Biotech. Nanotech. Cleantech. Gene tech. Cloud computing tech. Successive waves of technological change are the norm for those of us in the developed world. These waves typically rise, peak and ebb while barely raising a concern about wider labour market effects.
Further, it seems strange to be worrying about unemployment – technologically induced or otherwise – when, according to The Economist, across the rich world, an extraordinary jobs boom is under way. In New Zealand, workforce participation is at a historic high while unemployment is also very low (in its second-lowest dip in nearly 40 years).
So, what is this “tech” that has everyone worried? And how does it differ from the regular, garden variety tech? Most of the noise is around robots, autonomous vehicles, bots and artificial intelligence (AI). Broadly speaking, these are automation technologies, that is, those that potentially replace human workers with machines. That’s nothing new in itself – it was the source of the Luddite’s complaints in 1811–16.
Robots, autonomous vehicles, bots and AI have been around in one form or another for many decades:
- Unimate, the first industrial robot, was installed in 1959.
- The London Underground’s Victoria line has had automatic trains from 1968.
- ELIZA, the first chatbot, was developed in 1966.
- AI research dates from 1956.
What is different is that the software that controls their behaviour has recently got much, much better at making decisions. Starting from around 2009, Artificial neural networks (an “old” AI technique dating back to 1965) became a practical technique for pattern recognition and image classification. And there have been ongoing significant improvements since then.
These improvements are due to four factors:
- better algorithms that allow systems to “learn” from large datasets, and then apply this training to making decisions about data not previously encountered;
- better and cheaper hardware (including special-purpose hardware for training and classification);
- larger, more reliable and cheaper datasets to use for training; and
- the commodification of the preceding three factors as on-demand services, allowing low-cost experimentation and widespread application.
Exploding interest in this combination of software, hardware and datasets started around 2012. Furman and Seamans (2018) document a huge jump in venture capital funding for AI since 2014, a significant climb in global industrial robot shipments starting in 2013, and a spike in AI-related US patent applications starting around 2014. The widespread commodification of AI tech is even more recent.
Systems incorporating AI (or more specifically, an AI technology generally called “deep learning”) can substitute for human decision makers. Put it into a car or plane, and you have an autonomous vehicle. A bot, living in a data centre, might substitute for humans in a call centre.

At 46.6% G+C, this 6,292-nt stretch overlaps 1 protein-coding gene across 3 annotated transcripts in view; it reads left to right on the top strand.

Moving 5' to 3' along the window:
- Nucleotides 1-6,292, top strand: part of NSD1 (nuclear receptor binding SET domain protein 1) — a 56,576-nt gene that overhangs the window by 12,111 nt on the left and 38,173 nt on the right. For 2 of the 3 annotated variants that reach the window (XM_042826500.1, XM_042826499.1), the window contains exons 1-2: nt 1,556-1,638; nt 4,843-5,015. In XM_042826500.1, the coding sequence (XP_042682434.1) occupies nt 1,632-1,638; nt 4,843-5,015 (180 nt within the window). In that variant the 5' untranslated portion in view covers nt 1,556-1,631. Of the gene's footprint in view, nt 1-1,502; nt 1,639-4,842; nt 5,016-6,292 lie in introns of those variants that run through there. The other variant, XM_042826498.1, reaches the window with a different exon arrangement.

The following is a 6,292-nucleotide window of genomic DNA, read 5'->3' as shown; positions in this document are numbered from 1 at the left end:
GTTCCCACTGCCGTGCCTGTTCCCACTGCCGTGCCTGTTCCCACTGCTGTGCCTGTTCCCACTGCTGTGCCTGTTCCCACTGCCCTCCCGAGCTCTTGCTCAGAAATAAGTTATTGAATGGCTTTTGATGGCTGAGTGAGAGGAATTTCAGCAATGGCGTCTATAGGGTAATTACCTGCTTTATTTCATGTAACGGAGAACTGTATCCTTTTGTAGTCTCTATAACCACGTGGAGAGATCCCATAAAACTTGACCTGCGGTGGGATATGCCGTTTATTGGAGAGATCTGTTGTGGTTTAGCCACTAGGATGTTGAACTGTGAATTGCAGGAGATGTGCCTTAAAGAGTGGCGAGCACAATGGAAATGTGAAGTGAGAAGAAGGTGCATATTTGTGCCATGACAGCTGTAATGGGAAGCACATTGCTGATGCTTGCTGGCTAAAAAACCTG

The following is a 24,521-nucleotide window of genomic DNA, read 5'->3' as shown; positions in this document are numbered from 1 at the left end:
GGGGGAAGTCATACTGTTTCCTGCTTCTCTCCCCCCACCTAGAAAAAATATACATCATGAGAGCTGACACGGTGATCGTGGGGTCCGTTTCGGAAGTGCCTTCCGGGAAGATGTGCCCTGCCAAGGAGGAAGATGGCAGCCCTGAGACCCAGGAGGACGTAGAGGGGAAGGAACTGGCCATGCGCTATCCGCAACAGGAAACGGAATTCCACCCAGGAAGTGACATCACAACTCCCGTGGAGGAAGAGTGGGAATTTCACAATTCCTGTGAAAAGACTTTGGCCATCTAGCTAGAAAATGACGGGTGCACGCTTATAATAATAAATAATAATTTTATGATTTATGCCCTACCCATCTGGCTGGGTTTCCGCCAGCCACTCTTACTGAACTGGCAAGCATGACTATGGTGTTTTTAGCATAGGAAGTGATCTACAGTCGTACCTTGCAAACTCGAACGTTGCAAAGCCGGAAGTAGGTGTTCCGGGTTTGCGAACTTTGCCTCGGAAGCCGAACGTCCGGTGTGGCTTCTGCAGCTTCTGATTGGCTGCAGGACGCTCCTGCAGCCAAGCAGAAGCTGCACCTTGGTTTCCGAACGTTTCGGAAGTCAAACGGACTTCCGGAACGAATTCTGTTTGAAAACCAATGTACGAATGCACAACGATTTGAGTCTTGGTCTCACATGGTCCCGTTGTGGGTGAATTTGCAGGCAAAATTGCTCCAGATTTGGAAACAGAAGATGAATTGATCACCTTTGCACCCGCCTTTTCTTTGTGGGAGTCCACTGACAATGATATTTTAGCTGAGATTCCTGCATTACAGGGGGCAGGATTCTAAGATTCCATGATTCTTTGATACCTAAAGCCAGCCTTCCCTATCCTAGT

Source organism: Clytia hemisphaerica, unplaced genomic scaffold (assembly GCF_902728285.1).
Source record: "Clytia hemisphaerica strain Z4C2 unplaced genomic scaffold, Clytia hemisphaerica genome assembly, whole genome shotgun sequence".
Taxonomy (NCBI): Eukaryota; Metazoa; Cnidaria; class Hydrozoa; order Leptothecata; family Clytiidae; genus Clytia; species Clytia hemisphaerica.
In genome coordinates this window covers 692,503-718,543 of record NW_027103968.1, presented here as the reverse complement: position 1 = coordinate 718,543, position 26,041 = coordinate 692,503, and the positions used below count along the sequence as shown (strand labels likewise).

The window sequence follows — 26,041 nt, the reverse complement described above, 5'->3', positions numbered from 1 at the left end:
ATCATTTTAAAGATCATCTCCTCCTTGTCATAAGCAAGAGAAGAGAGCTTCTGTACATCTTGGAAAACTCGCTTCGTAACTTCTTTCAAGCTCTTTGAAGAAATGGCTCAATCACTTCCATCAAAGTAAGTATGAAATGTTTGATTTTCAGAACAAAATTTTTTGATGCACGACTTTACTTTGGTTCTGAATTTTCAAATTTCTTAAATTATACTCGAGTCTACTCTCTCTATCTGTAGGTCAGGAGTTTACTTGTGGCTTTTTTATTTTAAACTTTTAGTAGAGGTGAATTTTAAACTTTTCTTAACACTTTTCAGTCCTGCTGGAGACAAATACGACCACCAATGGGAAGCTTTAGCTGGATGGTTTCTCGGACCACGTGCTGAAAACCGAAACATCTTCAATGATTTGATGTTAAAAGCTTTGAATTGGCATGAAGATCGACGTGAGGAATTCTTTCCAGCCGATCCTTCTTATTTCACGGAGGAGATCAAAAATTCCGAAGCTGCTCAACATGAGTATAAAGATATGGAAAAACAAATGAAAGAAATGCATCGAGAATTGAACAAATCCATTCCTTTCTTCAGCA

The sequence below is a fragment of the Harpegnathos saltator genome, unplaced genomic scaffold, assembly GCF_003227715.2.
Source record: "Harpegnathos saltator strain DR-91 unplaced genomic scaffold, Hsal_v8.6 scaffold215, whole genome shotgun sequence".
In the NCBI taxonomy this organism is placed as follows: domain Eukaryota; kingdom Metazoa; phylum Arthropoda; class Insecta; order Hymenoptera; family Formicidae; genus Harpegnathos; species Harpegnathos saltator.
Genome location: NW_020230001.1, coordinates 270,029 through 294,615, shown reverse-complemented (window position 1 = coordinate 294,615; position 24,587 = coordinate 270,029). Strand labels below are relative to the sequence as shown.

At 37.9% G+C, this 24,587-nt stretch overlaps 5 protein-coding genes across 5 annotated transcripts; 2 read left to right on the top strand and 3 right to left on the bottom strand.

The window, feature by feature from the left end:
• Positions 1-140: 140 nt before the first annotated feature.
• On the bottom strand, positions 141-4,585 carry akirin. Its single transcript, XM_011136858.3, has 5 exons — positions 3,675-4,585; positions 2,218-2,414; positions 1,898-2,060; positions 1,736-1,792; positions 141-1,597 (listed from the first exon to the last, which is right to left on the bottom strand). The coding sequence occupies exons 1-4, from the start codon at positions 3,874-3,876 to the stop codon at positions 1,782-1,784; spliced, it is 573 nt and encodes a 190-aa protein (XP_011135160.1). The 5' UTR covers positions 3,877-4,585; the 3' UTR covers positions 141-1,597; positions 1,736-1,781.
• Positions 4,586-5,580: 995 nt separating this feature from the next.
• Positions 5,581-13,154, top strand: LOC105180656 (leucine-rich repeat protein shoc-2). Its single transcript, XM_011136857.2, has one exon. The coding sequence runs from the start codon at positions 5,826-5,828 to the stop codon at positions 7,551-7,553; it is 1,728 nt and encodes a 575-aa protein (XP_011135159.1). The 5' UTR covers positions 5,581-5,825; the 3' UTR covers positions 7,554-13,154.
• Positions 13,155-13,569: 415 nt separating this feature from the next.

Why has this spawned a “future of work” industry?
For three reasons, I think.
First, this time around, automation appears to threaten service-sector employment. Automation has hit the agricultural and goods-producing sectors of the economy over the past century or so. The share of jobs in the agriculture has plummeted in New Zealand since 1891; and goods-sector jobs have had a less dramatic but significant decline since they peaked (as a share of employment) in 1975. Jobs moved to the service sector – but now at least some of those seem threatened.
Second, service-sector employment includes many well-paid professional jobs. Professionals make a big investment in their careers (e.g., through years of tertiary study) and are naturally fearful of anything that might devalue their skills. Such professionals are generally comfortable with using technology but not with the idea they may be replaced by it. Professionals are very influential in society and expect to have their opinions heard and respected.
Third, fears of job insecurity due to technology have been with us for at least two centuries. Joel Mokyr et al. (2015) point out that “from generation to generation, literature has often portrayed technology as alien, incomprehensible, increasingly powerful and threatening, and possibly uncontrollable”. They document concerns about machines replacing human workers dating back to 1772. More recent concerns hit peaks in the 1920s and 1970s. Jobs seem central for both income and identity, and it doesn’t seem to take too much to fan the flames of the fearful.
Can automation tech keep improving at this rate?
Is the post-2012 acceleration in automation tech sustainable? I’ll punt up my view on this in my next post.
- AI and the Economy, Jason Furman, Robert Seamans. in Innovation Policy and the Economy, Volume 19, Lerner and Stern. 2019.
- Employment by industry sector breakdown for the US, 1850-2015.
- Mokyr, Joel, Chris Vickers, and Nicolas L. Ziebarth. 2015. “The History of Technological Anxiety and the Future of Economic Growth: Is This Time Different?” Journal of Economic Perspectives, 29 (3): 31-50.
- Some (deeply technical) breakthrough papers on deep learning: Hinton (2007) Learning multiple layers of representation; Raina, Madhavan & Ng (2009) Large-scale Deep Unsupervised Learning using Graphics Processors; and Krizhevsky, Sutskever & Hinton (2012) ImageNet Classification with Deep Convolutional Neural Networks.
Dave Heatley is a principal advisor with the Productivity Commission.
This post was originally published on the Productivity Commission's website.